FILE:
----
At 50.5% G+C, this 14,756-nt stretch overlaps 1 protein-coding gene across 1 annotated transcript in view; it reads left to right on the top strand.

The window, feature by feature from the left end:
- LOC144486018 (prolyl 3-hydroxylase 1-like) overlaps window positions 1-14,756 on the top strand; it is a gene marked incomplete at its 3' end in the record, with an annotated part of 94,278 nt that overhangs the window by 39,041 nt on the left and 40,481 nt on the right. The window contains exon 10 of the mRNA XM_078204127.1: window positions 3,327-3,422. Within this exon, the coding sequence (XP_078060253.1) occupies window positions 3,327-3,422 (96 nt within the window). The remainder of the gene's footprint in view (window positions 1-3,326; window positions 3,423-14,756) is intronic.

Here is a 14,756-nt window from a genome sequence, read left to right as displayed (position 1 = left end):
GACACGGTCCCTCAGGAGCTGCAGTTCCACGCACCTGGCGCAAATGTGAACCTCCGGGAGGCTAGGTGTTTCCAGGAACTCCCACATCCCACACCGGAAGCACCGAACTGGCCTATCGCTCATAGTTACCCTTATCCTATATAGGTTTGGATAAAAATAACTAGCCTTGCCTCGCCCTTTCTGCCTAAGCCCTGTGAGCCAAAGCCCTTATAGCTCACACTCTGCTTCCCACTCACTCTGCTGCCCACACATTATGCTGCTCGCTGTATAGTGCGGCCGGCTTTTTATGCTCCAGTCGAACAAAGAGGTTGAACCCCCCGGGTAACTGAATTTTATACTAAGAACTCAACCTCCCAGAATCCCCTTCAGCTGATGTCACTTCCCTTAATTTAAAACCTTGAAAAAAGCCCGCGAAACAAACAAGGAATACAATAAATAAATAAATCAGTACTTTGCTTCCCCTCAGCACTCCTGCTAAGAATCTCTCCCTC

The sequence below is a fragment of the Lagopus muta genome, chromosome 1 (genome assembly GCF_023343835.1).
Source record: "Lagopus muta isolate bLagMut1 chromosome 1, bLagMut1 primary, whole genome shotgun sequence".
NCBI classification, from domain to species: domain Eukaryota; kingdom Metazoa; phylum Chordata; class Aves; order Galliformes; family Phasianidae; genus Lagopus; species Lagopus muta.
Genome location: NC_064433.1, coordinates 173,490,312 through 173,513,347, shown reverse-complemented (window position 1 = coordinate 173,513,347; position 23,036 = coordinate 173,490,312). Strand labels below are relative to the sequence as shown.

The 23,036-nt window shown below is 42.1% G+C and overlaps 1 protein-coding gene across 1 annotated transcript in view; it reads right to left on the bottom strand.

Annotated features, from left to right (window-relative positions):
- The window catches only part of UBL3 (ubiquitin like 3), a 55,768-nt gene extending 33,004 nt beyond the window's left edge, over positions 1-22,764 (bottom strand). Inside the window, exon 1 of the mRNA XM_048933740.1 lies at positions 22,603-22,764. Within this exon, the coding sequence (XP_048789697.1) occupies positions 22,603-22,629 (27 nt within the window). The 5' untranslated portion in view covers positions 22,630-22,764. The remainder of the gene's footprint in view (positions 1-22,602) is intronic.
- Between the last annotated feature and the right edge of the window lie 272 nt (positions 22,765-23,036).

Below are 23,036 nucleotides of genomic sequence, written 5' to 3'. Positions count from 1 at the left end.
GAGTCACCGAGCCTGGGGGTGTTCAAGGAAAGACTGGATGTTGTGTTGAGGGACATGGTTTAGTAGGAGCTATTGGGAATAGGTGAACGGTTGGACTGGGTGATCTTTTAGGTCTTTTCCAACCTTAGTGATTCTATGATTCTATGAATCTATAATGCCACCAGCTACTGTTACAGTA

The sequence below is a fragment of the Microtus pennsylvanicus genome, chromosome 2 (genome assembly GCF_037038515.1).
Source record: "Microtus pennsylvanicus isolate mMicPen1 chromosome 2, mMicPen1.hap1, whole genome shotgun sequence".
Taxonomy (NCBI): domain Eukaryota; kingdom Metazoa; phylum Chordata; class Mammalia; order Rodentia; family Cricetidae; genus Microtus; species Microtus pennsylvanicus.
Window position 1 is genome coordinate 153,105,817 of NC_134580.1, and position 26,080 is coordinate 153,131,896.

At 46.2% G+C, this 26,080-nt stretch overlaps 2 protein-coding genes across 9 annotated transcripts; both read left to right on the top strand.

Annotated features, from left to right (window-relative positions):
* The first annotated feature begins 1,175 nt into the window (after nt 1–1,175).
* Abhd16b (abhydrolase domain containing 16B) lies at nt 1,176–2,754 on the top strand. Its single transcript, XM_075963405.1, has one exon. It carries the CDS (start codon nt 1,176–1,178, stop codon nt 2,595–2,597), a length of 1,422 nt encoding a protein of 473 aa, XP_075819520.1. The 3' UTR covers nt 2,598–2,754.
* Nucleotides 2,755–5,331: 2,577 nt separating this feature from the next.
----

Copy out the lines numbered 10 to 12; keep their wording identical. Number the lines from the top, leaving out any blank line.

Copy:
The 23,036-nt window shown below is 42.1% G+C and overlaps 1 protein-coding gene across 1 annotated transcript in view; it reads right to left on the bottom strand.

Annotated features, from left to right (window-relative positions):
- The window catches only part of UBL3 (ubiquitin like 3), a 55,768-nt gene extending 33,004 nt beyond the window's left edge, over positions 1-22,764 (bottom strand). Inside the window, exon 1 of the mRNA XM_048933740.1 lies at positions 22,603-22,764. Within this exon, the coding sequence (XP_048789697.1) occupies positions 22,603-22,629 (27 nt within the window). The 5' untranslated portion in view covers positions 22,630-22,764. The remainder of the gene's footprint in view (positions 1-22,602) is intronic.